106. Mistake.-Mistake is divided into two classesmistake of fact and mistake of law. The former is subdivided into mistake of intention and mistake of expression. Mistake of intention arises where the parties to a contract do not mean the same thing, or where one or both of the parties form untrue conclusions as to its subject-matter. This kind of mistake avoids the contract because the minds of the parties do not meet. The mistake may relate to the subject-matter of the contract, or to the identity of one of the parties. Where a mutual mistake is made in regard to the subject-matter either party may avoid the contract. Where one of the parties is at a disadvantage in his knowledge of the subject-matter the law imposes upon the other party the duty of disclosing all material facts that he may
know. Where goods are bought by description, or in reliance upon the judgment of the seller, the law will protect the buyer. A mistake in the identity of one of the parties may avoid the contract even when the mistake is innocently made. Likewise a mistake concerning the quantity or price of the subject matter may render the contract voidable.
A mistake of expression does not invalidate a contract. When the minds of the parties meet and a mistake is made in the written expression of the terms of the contract, the mistake may be rectified.
A mistake of law does not avoid a contract. Thus, a mistake as to the legal effect of an instrument is no ground for rescinding the contract. It is to be observed, however, that a mistake concerning the legal effect of the technical language in an instrument may justify relief in equity. Ignorance or mistake of foreign laws, including those of a sister state, is regarded as ignorance or mistake of fact and may avoid a contract.
The remedies in case of mistake of fact are both legal and equitable. In a court of law the contract may be repudiated and money paid under it be recovered. In equity a bill may be filed to have the contract declared void; or, where a bill has been filed praying specific performance of the contract it may be resisted by pleading the mistake. In the case of a mistake of expression, a bill may be filed praying that the instrument be reformed.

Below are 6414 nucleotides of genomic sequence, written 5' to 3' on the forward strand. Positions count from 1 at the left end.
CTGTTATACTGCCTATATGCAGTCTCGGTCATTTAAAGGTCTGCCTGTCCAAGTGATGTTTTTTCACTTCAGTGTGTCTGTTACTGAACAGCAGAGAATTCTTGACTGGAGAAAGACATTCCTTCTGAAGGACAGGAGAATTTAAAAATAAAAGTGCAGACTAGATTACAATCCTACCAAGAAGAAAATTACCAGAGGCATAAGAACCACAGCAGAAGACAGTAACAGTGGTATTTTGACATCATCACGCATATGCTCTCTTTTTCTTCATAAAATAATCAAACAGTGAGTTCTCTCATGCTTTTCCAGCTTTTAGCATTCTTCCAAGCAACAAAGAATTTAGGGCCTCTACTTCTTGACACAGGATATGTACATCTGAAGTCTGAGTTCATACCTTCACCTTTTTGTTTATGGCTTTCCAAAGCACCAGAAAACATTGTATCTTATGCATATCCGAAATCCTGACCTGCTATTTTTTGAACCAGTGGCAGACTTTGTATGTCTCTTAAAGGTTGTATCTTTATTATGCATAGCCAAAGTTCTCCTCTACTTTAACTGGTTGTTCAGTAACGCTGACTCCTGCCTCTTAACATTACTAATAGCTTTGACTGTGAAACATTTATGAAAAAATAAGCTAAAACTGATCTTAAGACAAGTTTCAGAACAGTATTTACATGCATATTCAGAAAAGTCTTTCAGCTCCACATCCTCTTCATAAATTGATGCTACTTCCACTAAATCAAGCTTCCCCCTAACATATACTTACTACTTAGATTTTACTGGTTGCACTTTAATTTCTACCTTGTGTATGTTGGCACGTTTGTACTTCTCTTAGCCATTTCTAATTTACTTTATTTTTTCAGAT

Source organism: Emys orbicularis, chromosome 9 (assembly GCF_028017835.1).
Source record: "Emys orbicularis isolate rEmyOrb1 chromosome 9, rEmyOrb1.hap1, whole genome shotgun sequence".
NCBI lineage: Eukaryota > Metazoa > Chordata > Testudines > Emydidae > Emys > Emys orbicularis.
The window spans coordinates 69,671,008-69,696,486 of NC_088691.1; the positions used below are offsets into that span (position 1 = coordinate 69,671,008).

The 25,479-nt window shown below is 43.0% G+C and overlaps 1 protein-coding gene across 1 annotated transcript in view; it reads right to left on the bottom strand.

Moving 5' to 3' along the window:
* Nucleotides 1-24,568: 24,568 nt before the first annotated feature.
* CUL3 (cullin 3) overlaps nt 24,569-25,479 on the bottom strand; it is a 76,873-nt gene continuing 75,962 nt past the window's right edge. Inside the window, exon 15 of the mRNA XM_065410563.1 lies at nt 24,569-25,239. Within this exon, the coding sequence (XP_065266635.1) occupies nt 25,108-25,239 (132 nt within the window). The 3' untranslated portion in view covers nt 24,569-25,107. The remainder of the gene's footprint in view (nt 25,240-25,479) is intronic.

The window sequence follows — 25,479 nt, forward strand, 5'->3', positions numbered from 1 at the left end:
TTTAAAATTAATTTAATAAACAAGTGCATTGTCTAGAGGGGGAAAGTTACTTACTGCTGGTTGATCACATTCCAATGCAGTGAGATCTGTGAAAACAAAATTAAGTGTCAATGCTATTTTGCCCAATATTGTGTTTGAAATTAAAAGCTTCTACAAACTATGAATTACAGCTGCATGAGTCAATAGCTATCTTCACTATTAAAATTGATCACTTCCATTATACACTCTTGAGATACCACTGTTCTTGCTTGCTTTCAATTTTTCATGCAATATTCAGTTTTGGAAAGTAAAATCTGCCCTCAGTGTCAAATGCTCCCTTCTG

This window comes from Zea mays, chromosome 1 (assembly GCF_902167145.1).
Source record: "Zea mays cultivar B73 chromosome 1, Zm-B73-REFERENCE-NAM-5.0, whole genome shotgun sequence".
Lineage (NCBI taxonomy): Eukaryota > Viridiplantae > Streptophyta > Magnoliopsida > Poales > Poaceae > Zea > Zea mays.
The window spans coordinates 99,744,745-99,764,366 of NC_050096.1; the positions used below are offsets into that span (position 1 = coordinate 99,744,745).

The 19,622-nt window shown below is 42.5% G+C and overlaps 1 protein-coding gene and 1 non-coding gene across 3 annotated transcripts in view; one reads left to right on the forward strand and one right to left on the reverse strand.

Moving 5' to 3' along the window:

107. Misrepresentation and fraud.—Ordinarily an innocent misrepresentation does not affect the validity of a contract. There are, however, some exceptions to this rule. Thus, contracts of insurance, and contracts between persons occupying a confidential relation, are not within the rule. In these cases a material misrepresentation renders the contract voidable. And where the misrepresentation amounts to a condition or term of the contract the injured party may avoid the contract. But where it amounts to a mere warranty his remedy is confined to damages for the breach. Where the misrepresentation constitutes a condition, and the injured party waives the breach by continuing to receive benefits under the contract, the condition becomes a war
ranty ex post facto and his remedy thereafter is limited to damages.
Fraud consists in a false representation of a material fact, made with knowledge of falsity, or in reckless disregard of its truth or falsity, with the intention that it be acted upon by another, who has the right to rely upon the statement, and who does act upon it to his injury. Mere nondisclosure of a fact does not, as a rule, affect the validity of a contract. But where a duty exists to disclose a material fact, and a failure to do so amounts to an implied representation that it does not exist, the nondisclosure amounts to fraud.
The requisites of fraud are as follows: The representation must be false. It must relate to a present or past fact. It must be known to be false by the party who makes it, or made in reckless disregard of its truth or falsity. It must be calculated to deceive and actually deceive the other party. It must be relied upon by the other party to his injury.
The effect of fraud is not to render the contract void, but voidable at the option of the injured party. He may rescind the contract and recover what he has parted with, or sue for damages for the deceit. He may also resist an action at law against him on the contract, resist a suit in equity for specific performance, or file a bill in equity to have the contract set aside. If he seeks to rescind the contract, he must return, as a condition precedent, the consideration he received, unless it has been destroyed or taken from him without his fault, or is of no value. If, after discovery of the fraud, he receives benefit under the contract, his right to rescind is gone. Moreover, an unreasonable delay, after such discovery, will prevent his obtaining relief. But the mere fact that the consideration received has depreciated